We had a chance to have a quick chat with André Myhrer, who kicked off the year by winning the parallel event in Oslo on New Year’s Day. Thanks to some equipment fine-tuning and a healthy level of self-confidence, he – just like us – is hoping for a repeat of his Oslo success at Hammarbybacken in two weeks.

– Obviously the competition in Oslo did wonders to my self-confidence; it was about time for me to win a parallel event!

– We made a small adjustment to my ski boots just before the race that worked so well that I now plan to do the same in Stockholm. Actually, we only wanted to test that idea but it turned out fantastic, said André and continued:

– There is some very aggressive skiing in a parallel slalom, everything happens at a fast pace and I think that small change was key to my success in Oslo. When your equipment is working well, it is much easier to go full speed. It is a great feeling when everything is just right and all the forces are moving in the right direction; that’s when it is easy to just charge!

If you have seen André ski parallel slalom you may have also noticed that he uses a special technique in the lower section of the course where he boxes out the gates in order to be able to ski a straighter line.

How does that work actually?

– My plan for Oslo was to ski the first 13 gates normally and then box my way down to gate number 19. I typically know after the inspection how to do it in competition. Sometimes you just end up somewhere in the race and that’s where it is a great tool to pull out. If I need to ski straighter it makes sense to box the gates away and that also helps to gain time if you are losing.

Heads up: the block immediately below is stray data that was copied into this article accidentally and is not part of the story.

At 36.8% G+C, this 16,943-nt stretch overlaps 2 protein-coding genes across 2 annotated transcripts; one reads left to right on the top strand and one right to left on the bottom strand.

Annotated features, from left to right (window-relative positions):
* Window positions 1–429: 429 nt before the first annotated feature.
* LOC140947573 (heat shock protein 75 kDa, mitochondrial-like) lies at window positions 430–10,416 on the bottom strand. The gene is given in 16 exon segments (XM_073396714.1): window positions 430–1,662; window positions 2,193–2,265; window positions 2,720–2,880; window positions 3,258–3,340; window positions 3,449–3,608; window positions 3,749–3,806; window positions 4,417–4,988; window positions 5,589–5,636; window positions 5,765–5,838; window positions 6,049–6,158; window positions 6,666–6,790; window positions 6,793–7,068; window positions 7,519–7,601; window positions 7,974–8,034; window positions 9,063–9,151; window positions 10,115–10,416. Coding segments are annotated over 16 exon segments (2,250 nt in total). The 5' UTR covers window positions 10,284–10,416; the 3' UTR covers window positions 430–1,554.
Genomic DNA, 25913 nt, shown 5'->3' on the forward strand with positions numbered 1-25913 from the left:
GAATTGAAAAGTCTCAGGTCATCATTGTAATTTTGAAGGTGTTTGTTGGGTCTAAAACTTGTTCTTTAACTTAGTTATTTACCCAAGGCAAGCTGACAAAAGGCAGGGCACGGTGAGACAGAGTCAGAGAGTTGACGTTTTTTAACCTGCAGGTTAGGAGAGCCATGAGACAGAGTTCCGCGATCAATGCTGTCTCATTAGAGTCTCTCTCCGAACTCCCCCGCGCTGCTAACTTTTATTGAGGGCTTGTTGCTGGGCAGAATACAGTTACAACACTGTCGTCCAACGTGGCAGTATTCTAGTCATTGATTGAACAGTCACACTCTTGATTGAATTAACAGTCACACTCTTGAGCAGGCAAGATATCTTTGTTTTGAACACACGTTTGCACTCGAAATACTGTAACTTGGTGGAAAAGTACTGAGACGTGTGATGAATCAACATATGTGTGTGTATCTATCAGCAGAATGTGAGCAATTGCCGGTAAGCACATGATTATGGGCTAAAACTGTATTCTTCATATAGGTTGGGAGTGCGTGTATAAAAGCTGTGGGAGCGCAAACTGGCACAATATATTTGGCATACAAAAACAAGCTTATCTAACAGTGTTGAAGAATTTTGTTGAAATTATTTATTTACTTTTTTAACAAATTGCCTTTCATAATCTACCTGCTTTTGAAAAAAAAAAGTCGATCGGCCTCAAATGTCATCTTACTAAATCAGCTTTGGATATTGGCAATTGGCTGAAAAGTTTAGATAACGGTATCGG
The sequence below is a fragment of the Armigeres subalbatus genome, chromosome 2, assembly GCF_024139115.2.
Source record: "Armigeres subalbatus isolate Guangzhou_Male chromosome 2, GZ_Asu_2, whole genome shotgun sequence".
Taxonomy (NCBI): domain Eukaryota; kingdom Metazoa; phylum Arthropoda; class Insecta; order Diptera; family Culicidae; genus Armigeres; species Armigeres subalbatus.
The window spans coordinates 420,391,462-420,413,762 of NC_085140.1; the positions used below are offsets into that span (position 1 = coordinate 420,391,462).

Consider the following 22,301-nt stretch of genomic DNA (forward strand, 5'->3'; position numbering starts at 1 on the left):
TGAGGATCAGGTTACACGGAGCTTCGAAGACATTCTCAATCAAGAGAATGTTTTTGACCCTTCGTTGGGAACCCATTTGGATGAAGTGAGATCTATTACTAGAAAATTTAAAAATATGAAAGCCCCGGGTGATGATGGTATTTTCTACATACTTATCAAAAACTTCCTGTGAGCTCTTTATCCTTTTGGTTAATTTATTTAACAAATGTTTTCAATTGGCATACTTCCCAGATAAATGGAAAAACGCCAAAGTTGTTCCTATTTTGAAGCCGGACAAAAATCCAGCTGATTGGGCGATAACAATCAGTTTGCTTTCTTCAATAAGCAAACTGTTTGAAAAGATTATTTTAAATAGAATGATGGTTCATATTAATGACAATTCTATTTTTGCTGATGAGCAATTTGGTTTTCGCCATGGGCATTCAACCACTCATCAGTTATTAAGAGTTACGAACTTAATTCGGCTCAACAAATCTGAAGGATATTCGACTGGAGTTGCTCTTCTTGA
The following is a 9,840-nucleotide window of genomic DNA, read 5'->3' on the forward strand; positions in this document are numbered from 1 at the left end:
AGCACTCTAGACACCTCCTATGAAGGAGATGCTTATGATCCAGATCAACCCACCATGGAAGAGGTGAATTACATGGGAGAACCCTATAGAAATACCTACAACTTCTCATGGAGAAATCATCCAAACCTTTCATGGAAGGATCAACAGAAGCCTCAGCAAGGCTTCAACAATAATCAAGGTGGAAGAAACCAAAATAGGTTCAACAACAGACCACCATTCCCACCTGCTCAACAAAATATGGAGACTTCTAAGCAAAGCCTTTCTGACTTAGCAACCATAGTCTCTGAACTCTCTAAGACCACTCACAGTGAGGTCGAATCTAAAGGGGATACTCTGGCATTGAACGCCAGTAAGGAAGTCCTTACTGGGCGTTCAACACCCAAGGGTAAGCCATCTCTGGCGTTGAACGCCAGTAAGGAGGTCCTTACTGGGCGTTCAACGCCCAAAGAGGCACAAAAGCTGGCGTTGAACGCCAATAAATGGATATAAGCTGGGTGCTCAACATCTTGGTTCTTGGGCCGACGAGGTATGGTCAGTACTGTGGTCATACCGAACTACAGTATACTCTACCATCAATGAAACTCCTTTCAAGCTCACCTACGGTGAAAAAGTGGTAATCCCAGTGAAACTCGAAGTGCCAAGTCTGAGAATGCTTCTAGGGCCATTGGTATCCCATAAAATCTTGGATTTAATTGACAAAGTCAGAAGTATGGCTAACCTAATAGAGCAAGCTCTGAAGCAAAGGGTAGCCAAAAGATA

Hammarbybacken is a very small hill compared to those that you race on in Central Europe, does it remain you of the hills that you trained on when you were little?

– I was at home in Hassela over Christmas and trained with the club one day which reminded me of all the times that I have skied on my home hill and those countless hours we trained there late at night.

– Coming from a small town and learning to ski and race on a small hill with the goal of racing the World Cup is something that I have been reflecting on more and more over the years as I age and gain more World Cup experience.

What’s the plan before Stockholm?

– January is a busy slalom month with many classic venues such as Wengen and Kitzbühel, and the Tuesday before Hammarby there is a night event in Schladming. We will then stay in Austria to train at Reiteralm for the rest of the week. It will probably be a mix of slalom, giant slalom and parallel slalom. I will race the giant slalom in Garmisch the Sunday before and will then travel to Stockholm.

The City Event at Hammarbybacken on 30 January is the last competition before the Olympic Winter Games, what are you hoping to take away from Stockholm?

– I am very much looking forward to Stockholm and am really hoping to have a revenge for missing it last year due to injury. For me it is great to have another parallel event just before the Games to get that massive boost of adrenaline that only a good home crowd can give you!

For more information and to buy tickets for the City Event at Hammarbybacken, visit www.worldcupstockholm.com